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viating from the first copies, the Compiler has had principally in view the important objects which have been stated. In other alterations, it has been his design to adapt the sentiments to the different classes of character which make up every assembly of worshippers, and some of whom cannot, with propriety, be supposed to use expres. sions which are fitted only to those who have made the highest attainments. It would have been useless, if not impossible, to have noted all the changes which have been made or adopted. He has, therefore, marked as altered, only those hymns in which any change has been made by himself. Hymns which have never appeared before in any collection published in this country, are distinguished by an obelisk.  Those with an asterisk [ * ] affixed to them, are originals, for which the Compiler is principally indebted to his friends.
The arrangement in this Collection, it is hoped, will be found to possess some advantages, in admitting of an easy reference, when the first line is remembered, without the intervention of a table, while the subjects are kept sufficiently distinct for the general reader. The copious Index at the end will, probably, be a better guide to the diffe"rent subjects, than any classification which could have been made.,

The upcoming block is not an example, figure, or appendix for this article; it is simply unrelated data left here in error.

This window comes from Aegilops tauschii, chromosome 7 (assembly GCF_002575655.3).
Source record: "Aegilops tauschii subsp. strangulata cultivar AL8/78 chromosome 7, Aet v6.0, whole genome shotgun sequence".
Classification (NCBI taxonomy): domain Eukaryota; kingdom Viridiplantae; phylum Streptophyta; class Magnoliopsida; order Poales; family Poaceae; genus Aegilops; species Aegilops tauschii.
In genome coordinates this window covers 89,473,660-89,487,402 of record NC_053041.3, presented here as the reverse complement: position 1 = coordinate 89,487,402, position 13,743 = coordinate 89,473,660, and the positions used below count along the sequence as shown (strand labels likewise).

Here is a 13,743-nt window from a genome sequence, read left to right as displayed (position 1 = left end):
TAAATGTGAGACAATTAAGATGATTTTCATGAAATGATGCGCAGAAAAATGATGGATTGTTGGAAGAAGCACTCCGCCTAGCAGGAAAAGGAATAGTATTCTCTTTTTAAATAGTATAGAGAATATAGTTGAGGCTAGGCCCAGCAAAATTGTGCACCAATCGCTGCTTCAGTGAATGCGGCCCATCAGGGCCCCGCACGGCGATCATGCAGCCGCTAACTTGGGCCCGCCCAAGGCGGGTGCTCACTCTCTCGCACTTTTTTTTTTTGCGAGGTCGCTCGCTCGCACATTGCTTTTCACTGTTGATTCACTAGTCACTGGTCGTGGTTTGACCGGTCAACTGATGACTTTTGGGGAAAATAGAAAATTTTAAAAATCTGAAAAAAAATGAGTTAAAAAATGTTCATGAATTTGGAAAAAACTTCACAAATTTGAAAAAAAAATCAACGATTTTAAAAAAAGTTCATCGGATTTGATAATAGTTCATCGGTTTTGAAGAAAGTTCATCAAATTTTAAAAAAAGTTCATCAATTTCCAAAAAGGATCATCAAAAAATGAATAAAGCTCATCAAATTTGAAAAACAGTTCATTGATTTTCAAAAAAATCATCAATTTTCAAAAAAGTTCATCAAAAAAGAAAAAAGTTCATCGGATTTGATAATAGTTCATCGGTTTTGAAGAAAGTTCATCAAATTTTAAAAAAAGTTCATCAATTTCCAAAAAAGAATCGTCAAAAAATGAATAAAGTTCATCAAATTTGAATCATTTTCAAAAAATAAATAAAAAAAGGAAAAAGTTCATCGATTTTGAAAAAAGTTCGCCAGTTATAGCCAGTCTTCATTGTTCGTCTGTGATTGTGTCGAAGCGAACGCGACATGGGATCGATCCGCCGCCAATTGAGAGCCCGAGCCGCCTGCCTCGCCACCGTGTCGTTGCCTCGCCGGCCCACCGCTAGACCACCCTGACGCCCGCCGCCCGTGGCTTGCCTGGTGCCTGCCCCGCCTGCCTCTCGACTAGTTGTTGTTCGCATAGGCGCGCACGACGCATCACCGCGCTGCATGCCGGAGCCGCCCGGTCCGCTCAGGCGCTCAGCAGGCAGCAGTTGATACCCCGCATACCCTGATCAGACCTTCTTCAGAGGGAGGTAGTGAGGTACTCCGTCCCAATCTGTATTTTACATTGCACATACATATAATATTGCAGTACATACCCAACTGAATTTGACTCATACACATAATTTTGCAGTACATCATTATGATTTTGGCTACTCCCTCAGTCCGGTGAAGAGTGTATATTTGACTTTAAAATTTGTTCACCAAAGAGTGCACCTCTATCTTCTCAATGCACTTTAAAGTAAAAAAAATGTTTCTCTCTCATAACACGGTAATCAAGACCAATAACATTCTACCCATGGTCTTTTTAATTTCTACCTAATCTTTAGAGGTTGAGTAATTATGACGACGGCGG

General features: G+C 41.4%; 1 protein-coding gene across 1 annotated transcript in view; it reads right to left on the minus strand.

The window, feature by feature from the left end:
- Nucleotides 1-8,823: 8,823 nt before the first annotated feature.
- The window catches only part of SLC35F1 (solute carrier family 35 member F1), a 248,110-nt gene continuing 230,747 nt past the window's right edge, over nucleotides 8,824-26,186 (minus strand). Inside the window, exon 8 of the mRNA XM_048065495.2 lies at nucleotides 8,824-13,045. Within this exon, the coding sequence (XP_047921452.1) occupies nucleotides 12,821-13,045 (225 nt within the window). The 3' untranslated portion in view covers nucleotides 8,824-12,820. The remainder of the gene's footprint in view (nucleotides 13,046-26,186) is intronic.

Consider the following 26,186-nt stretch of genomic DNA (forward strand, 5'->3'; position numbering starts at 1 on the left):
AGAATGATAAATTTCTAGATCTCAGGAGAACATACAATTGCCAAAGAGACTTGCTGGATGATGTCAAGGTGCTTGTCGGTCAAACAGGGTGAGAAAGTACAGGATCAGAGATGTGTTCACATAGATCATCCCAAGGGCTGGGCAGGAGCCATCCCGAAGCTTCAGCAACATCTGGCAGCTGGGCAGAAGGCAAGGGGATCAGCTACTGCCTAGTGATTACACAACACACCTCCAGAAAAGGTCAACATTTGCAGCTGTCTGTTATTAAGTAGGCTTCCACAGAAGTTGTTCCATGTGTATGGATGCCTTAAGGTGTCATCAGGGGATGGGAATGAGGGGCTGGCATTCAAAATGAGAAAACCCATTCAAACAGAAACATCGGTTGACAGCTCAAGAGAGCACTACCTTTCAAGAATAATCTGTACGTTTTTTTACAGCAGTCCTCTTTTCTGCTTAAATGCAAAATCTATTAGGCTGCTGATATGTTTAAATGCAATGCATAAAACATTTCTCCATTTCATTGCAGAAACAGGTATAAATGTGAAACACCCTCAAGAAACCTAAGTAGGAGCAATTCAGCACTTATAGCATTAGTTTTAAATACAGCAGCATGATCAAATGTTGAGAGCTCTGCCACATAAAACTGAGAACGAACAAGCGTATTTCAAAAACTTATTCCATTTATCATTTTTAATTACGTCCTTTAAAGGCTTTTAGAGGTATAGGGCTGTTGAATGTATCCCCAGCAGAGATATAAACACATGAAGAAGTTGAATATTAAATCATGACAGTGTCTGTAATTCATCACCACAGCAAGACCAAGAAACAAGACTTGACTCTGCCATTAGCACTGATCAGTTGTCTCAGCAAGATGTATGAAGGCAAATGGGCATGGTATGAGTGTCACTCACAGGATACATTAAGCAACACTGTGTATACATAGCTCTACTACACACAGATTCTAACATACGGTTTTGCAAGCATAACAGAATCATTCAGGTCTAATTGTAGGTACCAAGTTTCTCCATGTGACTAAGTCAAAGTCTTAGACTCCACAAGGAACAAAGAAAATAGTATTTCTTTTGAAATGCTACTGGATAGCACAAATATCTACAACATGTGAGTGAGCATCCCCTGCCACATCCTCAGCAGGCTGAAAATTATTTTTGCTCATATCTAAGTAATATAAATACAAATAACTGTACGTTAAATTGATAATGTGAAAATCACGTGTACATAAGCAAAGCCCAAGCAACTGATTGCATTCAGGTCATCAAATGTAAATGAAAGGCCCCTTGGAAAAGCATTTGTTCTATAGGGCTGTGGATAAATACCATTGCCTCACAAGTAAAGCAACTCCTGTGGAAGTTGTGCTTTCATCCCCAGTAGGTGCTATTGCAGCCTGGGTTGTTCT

The Compiler has met with too many difficulties in satisfying himself in this undertaking, to permit the expectation that he can have succeeded in satisfying others:
But all is in His hands whose praise he seeks.'
To His blessing he commends the work, with an humble hope it may prove no unacceptable offering to the best interests of that religious Society with which he is connected, and to that cause of pure Christianity which it would be his highest ambition to serve.
NEW-YORK; Oct. 8, 1820.
PSALMS AND HYMNS,
IN THREE PARTS:
Of general Prayer and Praise, and for the Introduction and Close of Public Worship.
For particular Subjects of Discourses.
For particular Occasions, and for Private and Domestic Devotion.
S. M. C. M. 1. M. L. P. M. 75. M. 8, 8,6 M. 61. L. M. 6, 6,8 M. 8 & 7 M. 10 s. M. 10 & 11 s. M. H. M. P. M.
1. C. M.
The Lord's day morning.
1 Again the Lord of life and light
Awakes the kindling ray, Unseals the eyelids of the morn,
And pours increasing day. 2 O what a night was that which wrapp'd
The heathen world in gloom !
Triumphant from the tomb !
3 This day be grateful homage paid,
And loud hosannas sung;
And praise on every tongue.
To hail this welcome morn, Which scatters blessings from its wings
To nations yet unborn.
5 Jesus, the friend of human kind,
Was crucified and slain!
Behold, he lives again!
And while his conquering chariot wheels
Ascend the lofty skies,
2. C. M.
God's sovereign dominion.
From nothing, all things brought ;
With matchless skill were wrought.
2 By thee preserved, the whole remains
A proof of power divine;
By sovereign right is thine.
3 Sun, moon, and stars, thy views fulfil ;
Through thee each planet rolls; Earth, seas, and skies, obey thy will;
Thy power the world controls.
4 Thou over all art Lord supreme;
All else from thee derive;
Nor independent live.
To thee alone would live;
Ourselves to thee we give.
We to thy will resign;
| Exeter Cgit.